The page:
Grace has been thinking about more than trees for some time now. She's been captivated by the yellow lady's slipper, a type of orchid listed as "uncommon" in the Falcon Field Guide to Tallgrass Prairie Wildflowers, but often seen at the White's Juneau County farm.

Woodlands provide habitat for species familiar and rare.

© R.J and Linda Miller
Woolands provide habitat for species familiar and rare. © R.J and Linda Miller

The couple already had deliberately begun to create one new prairie on 8,000-square-feet of former alfalfa and corn fields near the woods, working with private consultant Joyce Powers of Prairie Ridge Nursery in Mount Horeb. But one year, the Whites realized that the little patch they'd found of the flowers with the inflated yellow sacs had nothing to do with any recent efforts. The flowers were in a woodland opening near the new prairie, and the Whites decided to encourage them. They snipped out competing plants such as Queen Anne's Lace and several kinds of clover, and built a fence to keep out marauding deer. "Last year, on that little plot, we had over 100 orchids in bloom at one time," Grace White says.

She added that people just seem to know those flowers are special. One summer, when Maury was a patient at the Mayo Clinic in Rochester, Minn. she stopped at the land and picked a single yellow orchid she hoped would cheer him up. But passersby on the Rochester streets just glared at her. "I never did that again!" she says, chuckling.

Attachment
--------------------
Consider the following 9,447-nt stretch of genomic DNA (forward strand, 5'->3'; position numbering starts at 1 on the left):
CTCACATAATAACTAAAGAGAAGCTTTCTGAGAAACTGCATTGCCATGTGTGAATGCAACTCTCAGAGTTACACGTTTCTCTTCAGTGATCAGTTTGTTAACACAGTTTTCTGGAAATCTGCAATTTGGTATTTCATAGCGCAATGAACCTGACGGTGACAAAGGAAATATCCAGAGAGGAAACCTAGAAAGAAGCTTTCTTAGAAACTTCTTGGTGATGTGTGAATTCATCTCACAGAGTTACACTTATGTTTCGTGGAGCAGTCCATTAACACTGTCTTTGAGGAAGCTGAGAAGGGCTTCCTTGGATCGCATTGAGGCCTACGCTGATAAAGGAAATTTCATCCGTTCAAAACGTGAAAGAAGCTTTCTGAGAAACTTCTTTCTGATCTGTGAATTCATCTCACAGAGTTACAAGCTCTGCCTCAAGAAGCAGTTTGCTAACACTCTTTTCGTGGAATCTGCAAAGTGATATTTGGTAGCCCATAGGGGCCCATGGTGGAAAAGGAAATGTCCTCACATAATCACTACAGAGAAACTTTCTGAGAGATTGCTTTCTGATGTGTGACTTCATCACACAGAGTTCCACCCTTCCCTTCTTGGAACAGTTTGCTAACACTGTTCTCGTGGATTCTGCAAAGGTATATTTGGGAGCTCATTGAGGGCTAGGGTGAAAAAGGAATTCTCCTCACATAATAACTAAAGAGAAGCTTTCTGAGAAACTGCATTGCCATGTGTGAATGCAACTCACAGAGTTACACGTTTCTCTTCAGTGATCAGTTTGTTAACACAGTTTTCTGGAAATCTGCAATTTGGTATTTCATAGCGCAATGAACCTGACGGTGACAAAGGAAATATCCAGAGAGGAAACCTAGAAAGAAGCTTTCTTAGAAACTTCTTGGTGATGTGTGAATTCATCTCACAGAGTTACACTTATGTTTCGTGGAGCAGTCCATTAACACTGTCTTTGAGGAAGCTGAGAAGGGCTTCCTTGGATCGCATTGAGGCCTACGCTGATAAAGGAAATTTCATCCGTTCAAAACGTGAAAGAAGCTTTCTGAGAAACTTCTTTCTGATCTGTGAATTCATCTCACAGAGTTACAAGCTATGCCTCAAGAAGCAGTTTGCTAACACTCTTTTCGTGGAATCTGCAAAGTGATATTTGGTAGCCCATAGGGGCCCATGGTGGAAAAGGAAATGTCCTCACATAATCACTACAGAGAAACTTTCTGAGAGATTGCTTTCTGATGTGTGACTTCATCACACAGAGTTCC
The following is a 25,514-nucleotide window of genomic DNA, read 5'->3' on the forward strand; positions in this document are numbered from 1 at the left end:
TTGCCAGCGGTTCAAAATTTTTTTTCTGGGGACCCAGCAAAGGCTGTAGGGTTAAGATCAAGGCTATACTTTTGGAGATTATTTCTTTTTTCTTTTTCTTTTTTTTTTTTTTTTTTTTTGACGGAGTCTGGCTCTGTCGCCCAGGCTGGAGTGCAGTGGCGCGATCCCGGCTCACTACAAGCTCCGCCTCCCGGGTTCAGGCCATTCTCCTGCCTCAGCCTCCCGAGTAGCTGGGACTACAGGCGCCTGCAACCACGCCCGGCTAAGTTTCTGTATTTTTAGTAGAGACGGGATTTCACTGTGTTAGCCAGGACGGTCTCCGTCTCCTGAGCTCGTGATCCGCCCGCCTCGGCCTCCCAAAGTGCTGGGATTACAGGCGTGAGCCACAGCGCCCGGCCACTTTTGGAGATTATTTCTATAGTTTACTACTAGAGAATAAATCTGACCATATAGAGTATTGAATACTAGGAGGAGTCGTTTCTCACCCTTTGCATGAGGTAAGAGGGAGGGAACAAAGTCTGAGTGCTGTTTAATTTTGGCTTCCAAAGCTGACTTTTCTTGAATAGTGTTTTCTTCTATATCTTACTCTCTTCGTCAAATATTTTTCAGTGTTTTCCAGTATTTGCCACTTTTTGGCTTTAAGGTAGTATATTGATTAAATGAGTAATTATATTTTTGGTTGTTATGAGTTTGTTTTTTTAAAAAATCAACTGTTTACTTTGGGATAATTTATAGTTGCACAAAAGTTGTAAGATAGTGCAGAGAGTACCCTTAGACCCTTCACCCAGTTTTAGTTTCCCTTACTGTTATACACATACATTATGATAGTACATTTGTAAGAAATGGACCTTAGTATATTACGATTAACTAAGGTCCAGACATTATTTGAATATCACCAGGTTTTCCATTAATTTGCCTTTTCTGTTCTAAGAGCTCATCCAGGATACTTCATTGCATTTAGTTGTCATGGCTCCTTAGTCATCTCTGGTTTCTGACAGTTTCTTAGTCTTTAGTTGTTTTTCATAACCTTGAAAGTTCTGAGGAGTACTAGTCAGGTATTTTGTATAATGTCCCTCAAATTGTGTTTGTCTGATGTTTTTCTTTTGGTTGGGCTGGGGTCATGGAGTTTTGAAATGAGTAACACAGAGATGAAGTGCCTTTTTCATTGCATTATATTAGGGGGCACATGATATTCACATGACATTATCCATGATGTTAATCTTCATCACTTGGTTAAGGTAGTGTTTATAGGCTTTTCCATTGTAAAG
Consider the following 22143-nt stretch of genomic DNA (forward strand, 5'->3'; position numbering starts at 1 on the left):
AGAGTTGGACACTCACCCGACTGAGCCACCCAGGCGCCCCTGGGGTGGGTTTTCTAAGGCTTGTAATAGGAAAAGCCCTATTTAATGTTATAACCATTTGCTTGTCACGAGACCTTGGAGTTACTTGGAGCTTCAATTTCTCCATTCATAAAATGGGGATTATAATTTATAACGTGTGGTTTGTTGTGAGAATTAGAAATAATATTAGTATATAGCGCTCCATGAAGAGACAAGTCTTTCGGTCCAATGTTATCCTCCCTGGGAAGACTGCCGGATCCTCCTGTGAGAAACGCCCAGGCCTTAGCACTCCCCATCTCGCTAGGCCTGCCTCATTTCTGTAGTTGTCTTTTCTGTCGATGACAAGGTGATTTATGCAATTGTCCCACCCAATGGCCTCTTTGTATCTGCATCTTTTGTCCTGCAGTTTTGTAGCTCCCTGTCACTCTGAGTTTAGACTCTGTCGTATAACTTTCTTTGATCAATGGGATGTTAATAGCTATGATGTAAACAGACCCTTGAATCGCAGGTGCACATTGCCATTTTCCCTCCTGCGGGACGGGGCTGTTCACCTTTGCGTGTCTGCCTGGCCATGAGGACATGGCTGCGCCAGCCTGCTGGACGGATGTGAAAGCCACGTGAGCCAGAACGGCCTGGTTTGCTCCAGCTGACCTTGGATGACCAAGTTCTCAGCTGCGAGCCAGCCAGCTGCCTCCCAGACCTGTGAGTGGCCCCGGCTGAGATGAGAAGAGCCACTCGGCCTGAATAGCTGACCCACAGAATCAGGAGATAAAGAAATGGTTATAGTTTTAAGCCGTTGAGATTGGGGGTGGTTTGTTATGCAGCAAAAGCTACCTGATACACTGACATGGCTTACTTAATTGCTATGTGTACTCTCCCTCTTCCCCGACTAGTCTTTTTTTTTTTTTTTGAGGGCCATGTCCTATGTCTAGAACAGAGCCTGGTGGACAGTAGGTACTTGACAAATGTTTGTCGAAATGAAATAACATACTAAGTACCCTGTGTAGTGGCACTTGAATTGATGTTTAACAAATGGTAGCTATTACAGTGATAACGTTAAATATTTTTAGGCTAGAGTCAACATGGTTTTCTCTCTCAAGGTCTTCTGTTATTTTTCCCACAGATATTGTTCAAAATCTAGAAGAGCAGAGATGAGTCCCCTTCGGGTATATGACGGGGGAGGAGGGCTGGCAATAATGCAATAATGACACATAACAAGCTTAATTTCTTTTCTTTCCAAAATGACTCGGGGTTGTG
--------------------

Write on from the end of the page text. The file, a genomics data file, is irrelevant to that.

In a separate half-acre scattering of oaks, the Whites also discovered many other original prairie plants: pasqueflower, leadplant, bird's foot violet, and many types of native grasses.

In nearby woods amidst a stand of Norway pines, they located small numbers of trailing arbutus, with its fragrant pink flowers and evergreen leaves. The same plants were found on another six acres the Whites own in Vilas County.

Over in Sauk County, Sharlotte Coller and local forester Fred Clark have been nurturing another rare species, the prickly pear cactus, high up in the thin, sandy soils of the Baraboo Bluffs off Highway 33. After fire suppression became part of our modern ethos, the cacti gave way to cedar, which Coller and Clark are now cutting out with the help of a federal habitat restoration program. Old aerial photographs from the 1930s show only a few cedars, she says. Their goal is to create the right conditions for the now-dormant prickly pears to grow again in profusion. Many naturalists have visited the site to see the work in progress and document the effort.